Baltimore on the Brink for Decades

Monday was one step forward for U.S., one step back for beleaguered city.

ByABC News
April 28, 2015, 5:50 PM

— -- “There’s no hope,” Baltimore native John Dean, who said he grew up beside the city’s gangs, told ABC News.

That was back in 1983, when a report on ABC’s “World News Tonight” called some city streets “a witch’s brew of trouble” and said Dean “knows that a lot of senseless crime is not so senseless.”

Now, more than three decades later, Baltimore is grappling with more “senseless” crime.

“I condemn the senseless acts of violence by some individuals in Baltimore,” Attorney General Loretta Lynch said Monday, as a new nursing home for low-income seniors burned, a CVS pharmacy smoldered, looters broke into local stores and about 30 police officers tried to recover from the bricks and other objects fired their way.

Only hours earlier, Lynch had become the nation’s first African-American woman to lead the Justice Department. And Freddie Gray, the young Baltimore man who officials say died with an unexplained spinal injury after being arrested by police – provoking this latest unrest – was buried.

Monday was one step forward for the country, one step back. In some ways, Baltimore has been stepping back for decades.

In 1980, for instance, the city’s population reached more than 786,000. By last year, the population had dropped by nearly 20 percent, according to the U.S. Census Bureau. (It had peaked at 949,708 in 1950, when Baltimore was the sixth largest U.S. city.)

In addition, nearly a quarter of city dwellers now live below the poverty line, double the national rate.

Three decades ago, the city’s poverty gap created a “sense of ‘I don’t care’” among some in the city, Baltimore native Dean told ABC News in 1983.

“You know there are people out there who are living well. You know that your chances of becoming a professional, gainfully employed, with a nice house like the ones you see on television … are very small,” Dean said. “There’s no hope.”

Monday was not the first time Baltimore police and even Maryland National Guardsmen have had to face-off against angry rioters and looters. Baltimore was one of so many U.S. cities besieged and burned by riots in the late 1960s after the Rev. Martin Luther King Jr.'s assassination.

Since then tensions between law enforcement and some of Baltimore's black communities have remained high, even though almost half of the police force there is now African-American, serving under a black commissioner, according to the department. Black residents account for almost two-thirds of the city’s population.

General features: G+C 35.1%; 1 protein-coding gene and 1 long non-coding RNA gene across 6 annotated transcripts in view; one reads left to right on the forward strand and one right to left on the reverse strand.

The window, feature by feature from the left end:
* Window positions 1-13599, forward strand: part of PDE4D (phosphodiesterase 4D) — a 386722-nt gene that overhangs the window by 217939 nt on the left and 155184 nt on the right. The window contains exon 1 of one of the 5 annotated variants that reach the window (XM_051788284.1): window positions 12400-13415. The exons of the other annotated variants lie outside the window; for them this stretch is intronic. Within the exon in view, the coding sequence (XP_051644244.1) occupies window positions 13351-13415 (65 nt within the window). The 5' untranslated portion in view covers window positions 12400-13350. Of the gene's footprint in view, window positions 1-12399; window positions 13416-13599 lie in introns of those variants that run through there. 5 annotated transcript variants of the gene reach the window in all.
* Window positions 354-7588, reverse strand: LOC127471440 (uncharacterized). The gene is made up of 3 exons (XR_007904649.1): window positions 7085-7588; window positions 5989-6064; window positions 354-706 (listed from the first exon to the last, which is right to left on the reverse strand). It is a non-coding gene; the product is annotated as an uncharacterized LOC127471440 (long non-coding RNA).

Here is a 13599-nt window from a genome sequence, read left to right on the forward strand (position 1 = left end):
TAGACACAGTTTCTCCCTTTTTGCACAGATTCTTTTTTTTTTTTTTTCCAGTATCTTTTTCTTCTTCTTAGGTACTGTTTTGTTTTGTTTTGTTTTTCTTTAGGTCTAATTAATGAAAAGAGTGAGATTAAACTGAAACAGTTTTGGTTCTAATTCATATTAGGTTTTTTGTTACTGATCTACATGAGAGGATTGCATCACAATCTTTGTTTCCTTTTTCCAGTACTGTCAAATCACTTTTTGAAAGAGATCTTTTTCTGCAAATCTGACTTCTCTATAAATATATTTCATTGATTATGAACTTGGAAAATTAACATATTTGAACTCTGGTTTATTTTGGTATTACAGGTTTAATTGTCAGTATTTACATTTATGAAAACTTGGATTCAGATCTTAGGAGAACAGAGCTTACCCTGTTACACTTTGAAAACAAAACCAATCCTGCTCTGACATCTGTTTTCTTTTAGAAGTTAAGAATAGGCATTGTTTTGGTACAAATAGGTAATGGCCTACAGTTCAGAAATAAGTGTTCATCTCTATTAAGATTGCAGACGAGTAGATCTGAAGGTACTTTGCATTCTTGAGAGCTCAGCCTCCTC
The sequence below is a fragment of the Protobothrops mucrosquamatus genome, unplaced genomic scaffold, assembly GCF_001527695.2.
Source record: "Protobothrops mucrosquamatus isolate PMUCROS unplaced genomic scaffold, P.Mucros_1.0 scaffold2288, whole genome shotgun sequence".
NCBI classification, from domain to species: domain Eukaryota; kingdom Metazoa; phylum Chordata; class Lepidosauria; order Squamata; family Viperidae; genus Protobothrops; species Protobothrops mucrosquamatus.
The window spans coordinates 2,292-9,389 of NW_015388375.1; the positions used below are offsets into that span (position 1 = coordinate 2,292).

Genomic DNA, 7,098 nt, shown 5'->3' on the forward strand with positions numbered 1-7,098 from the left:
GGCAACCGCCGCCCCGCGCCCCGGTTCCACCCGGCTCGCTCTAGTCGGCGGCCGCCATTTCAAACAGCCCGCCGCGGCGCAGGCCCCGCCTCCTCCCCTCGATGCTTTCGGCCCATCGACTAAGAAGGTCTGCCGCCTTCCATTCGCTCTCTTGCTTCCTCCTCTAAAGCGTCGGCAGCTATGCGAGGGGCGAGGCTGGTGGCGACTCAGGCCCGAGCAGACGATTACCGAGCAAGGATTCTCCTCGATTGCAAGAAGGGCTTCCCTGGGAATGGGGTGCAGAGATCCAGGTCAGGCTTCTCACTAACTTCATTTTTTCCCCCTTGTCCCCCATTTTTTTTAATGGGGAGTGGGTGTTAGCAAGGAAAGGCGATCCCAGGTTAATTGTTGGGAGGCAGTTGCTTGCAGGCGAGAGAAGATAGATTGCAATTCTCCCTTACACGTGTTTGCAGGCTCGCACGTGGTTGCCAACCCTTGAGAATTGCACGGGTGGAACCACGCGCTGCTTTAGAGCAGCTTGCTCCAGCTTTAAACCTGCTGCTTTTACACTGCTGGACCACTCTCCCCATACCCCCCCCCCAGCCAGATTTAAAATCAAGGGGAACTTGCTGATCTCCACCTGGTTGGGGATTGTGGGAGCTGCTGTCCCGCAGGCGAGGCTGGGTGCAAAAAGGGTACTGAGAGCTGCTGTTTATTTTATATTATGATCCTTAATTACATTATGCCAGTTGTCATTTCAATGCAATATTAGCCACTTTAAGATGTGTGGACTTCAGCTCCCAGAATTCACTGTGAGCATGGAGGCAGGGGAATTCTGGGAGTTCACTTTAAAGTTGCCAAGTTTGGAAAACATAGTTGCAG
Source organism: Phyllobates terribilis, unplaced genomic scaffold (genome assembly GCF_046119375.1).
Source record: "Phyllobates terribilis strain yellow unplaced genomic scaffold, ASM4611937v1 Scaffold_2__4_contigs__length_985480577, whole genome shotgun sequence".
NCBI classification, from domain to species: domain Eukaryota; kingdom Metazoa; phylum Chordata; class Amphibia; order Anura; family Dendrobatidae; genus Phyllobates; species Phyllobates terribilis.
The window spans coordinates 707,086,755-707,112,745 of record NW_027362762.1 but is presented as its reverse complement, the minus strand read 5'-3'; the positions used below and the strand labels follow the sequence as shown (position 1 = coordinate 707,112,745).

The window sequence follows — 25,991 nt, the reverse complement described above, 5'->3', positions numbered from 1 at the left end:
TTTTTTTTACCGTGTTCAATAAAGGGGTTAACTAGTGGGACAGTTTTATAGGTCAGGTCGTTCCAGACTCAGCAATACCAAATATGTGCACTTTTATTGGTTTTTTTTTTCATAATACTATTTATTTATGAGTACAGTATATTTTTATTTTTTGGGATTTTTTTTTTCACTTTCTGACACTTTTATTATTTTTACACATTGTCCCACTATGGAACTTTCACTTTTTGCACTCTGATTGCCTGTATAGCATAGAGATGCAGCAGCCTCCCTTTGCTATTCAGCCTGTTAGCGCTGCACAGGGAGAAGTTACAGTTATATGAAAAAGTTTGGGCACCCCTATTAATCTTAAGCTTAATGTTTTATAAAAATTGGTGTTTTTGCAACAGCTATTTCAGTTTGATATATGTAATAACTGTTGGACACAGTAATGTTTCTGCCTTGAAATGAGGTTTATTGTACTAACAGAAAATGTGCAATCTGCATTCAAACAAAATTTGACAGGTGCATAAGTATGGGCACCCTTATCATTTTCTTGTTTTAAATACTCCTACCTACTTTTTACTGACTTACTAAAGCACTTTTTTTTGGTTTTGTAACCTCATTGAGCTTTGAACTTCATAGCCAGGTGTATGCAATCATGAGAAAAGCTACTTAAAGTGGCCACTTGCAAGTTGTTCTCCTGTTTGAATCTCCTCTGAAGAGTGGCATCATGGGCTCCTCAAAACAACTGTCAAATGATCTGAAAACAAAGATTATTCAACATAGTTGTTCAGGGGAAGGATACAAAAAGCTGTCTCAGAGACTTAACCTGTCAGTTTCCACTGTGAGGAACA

In recent decades, national organizations have repeatedly called for federal investigations into alleged misconduct by Baltimore police officers, and the department has paid out millions of dollars over allegations of excessive force.

What’s more, dozens of officers have reportedly been fired for misconduct in the past three years alone.

As for the “witch’s brew of trouble” on city streets across the nation that Dean described in 1983, ABC News at the time cited “too many guns, too much dope [and] too many kids with nothing to do” thanks to a 46 percent unemployment rate among black teenagers.

Now just under 30 percent of working-age black teenagers – 16 to 19 years old – are unemployed, which is nearly double that of their white peers, according to the U.S. Bureau of Labor Statistics.

On Tuesday, when asked about the violence in Baltimore, President Obama cited many of the same contributing factors as Dean did so many years earlier.

Insisting he wasn’t “making any excuses for criminal activities,” President Obama said children “born into abject poverty” often are “stripped of opportunity,” and he said “the drug industry ends up being the primary employer for a whole lot of folks in those environments.”

The police can only do so much to help “lift those communities and give those kids opportunity,” the president added, saying all of American society needs to get involved.

‘”[Otherwise] we’ll go through the same cycles of periodic conflicts between the police and communities and the occasional riots in the streets,” he said. “And everybody will feign concern until it goes away, and then we go about our business as usual.”

Nevertheless, in a city address last month, Baltimore’s mayor remained optimistic about her city.

Mayor Stephanie Rawlings-Blake touted a 10 percent decline in murders last year from the year before, when 233 people were killed, though half of those murders remain unsolved.

“No one can deny that we have turned a corner,” she declared. “New families, new millennials, and new companies are increasingly choosing to make Baltimore their home, and more are choosing to stay.”

At a news conference Monday night, Rawlings-Blake said the “idiotic” violence was a turn in the wrong direction, telling Baltimore residents that “destroying your city” won’t “make life better for anybody."

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